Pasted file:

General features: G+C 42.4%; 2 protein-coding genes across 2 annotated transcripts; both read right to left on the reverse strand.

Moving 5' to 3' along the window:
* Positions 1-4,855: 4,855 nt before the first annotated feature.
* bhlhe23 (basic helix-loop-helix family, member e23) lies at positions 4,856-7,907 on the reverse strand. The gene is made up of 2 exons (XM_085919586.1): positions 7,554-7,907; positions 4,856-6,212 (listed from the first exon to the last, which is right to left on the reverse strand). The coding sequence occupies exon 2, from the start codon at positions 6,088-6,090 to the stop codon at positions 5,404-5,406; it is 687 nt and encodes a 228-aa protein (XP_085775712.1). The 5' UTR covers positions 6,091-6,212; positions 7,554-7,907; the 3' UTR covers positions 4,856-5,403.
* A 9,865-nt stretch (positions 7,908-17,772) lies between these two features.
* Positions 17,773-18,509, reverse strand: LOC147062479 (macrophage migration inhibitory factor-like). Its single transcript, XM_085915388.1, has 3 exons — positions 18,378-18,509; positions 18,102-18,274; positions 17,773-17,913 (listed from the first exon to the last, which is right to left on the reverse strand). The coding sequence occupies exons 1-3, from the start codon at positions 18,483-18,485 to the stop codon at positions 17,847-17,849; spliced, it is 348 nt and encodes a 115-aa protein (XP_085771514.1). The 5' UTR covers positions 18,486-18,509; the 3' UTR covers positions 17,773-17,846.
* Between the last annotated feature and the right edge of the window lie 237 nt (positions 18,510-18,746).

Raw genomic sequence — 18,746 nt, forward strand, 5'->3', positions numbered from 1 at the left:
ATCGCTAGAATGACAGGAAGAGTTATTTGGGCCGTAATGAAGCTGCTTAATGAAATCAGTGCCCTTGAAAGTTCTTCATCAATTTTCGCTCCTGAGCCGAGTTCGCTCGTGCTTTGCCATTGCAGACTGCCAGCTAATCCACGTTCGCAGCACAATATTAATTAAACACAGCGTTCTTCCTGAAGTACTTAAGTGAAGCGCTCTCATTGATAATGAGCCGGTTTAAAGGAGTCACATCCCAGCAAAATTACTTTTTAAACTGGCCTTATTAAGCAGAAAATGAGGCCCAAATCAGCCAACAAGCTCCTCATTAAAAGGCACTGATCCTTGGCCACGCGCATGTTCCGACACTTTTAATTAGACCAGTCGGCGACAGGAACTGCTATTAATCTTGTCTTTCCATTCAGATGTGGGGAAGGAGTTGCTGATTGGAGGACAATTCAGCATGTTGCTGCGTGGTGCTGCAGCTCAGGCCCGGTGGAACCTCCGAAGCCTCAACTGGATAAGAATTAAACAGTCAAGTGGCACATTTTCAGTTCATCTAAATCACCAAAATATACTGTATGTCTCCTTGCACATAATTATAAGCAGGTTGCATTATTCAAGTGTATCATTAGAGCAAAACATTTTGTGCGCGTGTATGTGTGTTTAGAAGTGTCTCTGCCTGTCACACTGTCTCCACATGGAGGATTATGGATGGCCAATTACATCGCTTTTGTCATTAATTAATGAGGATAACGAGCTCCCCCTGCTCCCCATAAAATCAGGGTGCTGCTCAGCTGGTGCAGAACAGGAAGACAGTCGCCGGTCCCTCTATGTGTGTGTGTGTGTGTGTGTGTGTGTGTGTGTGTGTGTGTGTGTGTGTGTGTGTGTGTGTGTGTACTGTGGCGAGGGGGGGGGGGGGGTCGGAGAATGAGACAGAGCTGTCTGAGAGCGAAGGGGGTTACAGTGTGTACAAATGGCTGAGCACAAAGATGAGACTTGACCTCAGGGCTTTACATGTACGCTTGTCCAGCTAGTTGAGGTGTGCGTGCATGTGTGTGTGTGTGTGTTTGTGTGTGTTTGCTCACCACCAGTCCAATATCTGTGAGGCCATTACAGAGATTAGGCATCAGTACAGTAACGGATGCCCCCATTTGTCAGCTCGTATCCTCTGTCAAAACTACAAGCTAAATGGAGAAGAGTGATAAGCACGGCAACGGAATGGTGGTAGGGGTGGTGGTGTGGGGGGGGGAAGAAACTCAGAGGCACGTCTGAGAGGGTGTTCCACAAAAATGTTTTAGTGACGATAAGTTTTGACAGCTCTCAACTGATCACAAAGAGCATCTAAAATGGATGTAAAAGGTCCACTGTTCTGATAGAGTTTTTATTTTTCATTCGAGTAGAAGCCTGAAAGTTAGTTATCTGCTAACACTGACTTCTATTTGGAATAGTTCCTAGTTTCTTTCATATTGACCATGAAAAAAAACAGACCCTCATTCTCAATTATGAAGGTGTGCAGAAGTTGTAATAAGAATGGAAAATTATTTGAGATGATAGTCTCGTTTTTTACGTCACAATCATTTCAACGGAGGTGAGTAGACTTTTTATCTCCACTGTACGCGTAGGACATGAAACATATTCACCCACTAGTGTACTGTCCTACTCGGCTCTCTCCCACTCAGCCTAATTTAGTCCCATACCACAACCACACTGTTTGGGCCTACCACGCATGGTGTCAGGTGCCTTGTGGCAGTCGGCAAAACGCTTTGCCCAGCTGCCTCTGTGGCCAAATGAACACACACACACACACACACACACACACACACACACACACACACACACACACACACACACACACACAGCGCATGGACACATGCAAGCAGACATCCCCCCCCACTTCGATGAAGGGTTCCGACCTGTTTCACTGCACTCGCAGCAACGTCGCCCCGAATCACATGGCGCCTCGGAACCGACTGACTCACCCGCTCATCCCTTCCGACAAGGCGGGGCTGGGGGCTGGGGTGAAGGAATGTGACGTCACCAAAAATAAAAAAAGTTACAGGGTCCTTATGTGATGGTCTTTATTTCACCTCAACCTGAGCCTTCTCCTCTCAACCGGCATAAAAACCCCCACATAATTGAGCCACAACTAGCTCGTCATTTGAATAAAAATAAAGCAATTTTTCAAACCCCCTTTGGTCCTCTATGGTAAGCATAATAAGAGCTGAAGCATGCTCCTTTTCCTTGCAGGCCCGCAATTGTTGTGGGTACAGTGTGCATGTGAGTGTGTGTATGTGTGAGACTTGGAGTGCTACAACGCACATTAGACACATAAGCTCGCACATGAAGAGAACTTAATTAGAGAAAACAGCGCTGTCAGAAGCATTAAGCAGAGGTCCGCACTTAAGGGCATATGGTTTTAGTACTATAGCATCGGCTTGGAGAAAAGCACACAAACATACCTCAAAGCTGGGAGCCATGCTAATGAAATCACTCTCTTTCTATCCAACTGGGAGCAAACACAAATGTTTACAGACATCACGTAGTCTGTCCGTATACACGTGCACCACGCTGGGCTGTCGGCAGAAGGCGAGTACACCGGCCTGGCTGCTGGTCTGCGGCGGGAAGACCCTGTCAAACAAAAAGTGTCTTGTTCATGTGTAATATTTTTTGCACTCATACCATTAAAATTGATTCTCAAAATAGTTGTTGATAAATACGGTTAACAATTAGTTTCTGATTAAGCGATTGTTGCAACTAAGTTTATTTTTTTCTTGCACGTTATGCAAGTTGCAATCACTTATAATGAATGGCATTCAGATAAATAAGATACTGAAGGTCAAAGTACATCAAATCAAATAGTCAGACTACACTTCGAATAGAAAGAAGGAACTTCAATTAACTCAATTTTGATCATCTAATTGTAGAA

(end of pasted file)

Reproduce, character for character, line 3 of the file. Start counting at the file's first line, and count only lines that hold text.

* Positions 1-4,855: 4,855 nt before the first annotated feature.